Heard at Ovum’s Information Privacy and Protection Strategy workshop (London, September 7):
A strong word of warning from one speaker, Alex Hanif of Privacy International (www.privacyinternational.org), a pressure group that campaigns against what it sees as unnecessary intrusions into our personal privacy – from CCTV to ID cards and much else.
He told delegates to expect much stronger data protection laws from Europe over the next 18 months, and urged them to take the whole subject much more seriously. “I’m standing here today giving you a friendly warning, but I could be facing you in a court of law some time,” was his message.
He also promised to take legal action against the UK government if it insists on requiring telecommunications companies to keep records for inspection by government agencies.
Among his promises:
* Provision for US-style class-action suits in Europe allowing groups of victims to make a joint claim. He is involved in setting up a new Privacy Rights Centre to help victims launch their suits.
* The function of website cookies will be limited from next May to helping you log in as a returning visitor.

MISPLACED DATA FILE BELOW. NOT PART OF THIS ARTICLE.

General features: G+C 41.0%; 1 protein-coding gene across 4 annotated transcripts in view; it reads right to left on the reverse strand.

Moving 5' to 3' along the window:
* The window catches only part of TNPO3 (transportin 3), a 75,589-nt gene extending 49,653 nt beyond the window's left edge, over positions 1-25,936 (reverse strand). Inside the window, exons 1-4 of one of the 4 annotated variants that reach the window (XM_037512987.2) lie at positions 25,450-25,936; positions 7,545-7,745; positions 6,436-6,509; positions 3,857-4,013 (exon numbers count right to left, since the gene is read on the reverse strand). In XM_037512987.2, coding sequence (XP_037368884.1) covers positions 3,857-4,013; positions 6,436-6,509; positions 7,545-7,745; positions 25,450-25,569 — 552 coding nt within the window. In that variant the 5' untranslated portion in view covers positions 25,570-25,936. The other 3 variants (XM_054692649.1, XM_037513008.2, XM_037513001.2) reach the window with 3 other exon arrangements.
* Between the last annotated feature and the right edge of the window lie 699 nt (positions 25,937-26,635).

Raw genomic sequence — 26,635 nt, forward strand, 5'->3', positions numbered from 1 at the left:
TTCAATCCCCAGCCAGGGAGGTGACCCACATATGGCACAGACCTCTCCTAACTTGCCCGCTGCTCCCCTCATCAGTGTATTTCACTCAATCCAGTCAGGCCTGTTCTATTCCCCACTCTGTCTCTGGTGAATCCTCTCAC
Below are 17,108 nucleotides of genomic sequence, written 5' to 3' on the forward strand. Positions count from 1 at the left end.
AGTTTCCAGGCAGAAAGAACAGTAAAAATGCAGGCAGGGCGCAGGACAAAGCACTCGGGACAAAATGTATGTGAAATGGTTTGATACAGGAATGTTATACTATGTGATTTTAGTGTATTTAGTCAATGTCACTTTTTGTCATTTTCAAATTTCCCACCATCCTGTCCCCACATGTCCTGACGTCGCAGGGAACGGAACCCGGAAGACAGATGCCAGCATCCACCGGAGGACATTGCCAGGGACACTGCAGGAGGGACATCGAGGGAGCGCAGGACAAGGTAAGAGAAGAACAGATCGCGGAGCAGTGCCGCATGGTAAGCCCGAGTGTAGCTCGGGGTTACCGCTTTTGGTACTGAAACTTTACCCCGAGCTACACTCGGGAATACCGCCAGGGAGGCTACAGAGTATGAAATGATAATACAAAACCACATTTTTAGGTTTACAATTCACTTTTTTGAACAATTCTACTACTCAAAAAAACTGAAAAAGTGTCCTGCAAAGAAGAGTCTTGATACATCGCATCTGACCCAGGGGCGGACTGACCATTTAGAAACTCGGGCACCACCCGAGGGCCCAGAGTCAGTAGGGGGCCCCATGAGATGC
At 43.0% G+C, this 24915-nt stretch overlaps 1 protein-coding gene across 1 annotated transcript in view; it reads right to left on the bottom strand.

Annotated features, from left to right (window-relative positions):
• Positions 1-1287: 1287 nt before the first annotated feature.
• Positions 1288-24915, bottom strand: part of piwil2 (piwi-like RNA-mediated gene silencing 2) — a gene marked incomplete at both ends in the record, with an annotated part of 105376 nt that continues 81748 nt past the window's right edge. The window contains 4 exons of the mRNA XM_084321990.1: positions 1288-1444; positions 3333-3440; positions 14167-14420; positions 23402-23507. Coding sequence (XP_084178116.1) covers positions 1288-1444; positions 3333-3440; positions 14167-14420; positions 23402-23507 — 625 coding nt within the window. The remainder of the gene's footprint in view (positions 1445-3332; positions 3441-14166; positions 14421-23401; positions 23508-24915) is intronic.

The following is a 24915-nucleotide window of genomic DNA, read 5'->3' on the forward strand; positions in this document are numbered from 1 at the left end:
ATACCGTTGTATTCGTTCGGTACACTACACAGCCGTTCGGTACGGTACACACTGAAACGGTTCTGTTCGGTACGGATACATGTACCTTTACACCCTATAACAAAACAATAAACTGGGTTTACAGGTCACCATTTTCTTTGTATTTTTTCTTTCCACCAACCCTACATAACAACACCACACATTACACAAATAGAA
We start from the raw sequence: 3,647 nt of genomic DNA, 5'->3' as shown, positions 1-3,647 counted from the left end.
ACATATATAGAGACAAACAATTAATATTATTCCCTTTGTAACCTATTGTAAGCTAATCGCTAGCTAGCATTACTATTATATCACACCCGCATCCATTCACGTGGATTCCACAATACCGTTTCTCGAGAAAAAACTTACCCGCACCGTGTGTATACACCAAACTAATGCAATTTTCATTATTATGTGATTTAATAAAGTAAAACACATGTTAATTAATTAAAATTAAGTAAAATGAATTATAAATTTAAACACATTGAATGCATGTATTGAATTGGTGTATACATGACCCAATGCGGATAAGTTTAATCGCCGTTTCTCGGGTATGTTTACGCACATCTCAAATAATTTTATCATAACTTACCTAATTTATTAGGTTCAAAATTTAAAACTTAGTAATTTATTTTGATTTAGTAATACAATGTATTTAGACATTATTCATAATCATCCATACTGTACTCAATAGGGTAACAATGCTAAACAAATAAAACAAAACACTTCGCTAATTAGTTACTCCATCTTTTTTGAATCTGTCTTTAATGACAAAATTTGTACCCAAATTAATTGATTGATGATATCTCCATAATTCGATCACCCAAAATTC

Among his advice:
* Adopt ‘Privacy by Design’ – in other words, consider privacy at the very early stages of the design of a new service.
* Banish shared log passwords. Improve access controls, so that only the right people can see personal information.
* Don’t keep any personal information you don’t need. It’s against the spirit of the Data Protection Act, anyway, but it could get you in trouble if it’s lost.
* Prepare for more stringent data protection laws. “The bar is going to be raised, so don’t just try to meet today’s requirements, because you’ll have to go back and do it all again once the new rules come into effect.”
* Use good privacy as a way of achieving competitive advantage and boosting your brand. As an example, he cited Apple’s new Ping service which has made a big play of its strong privacy settings.
* Be very careful about checking the Facebook pages of employees or job applicants - that could be an invasion of their privacy.
Posted: September 8th, 2010 under Uncategorized.
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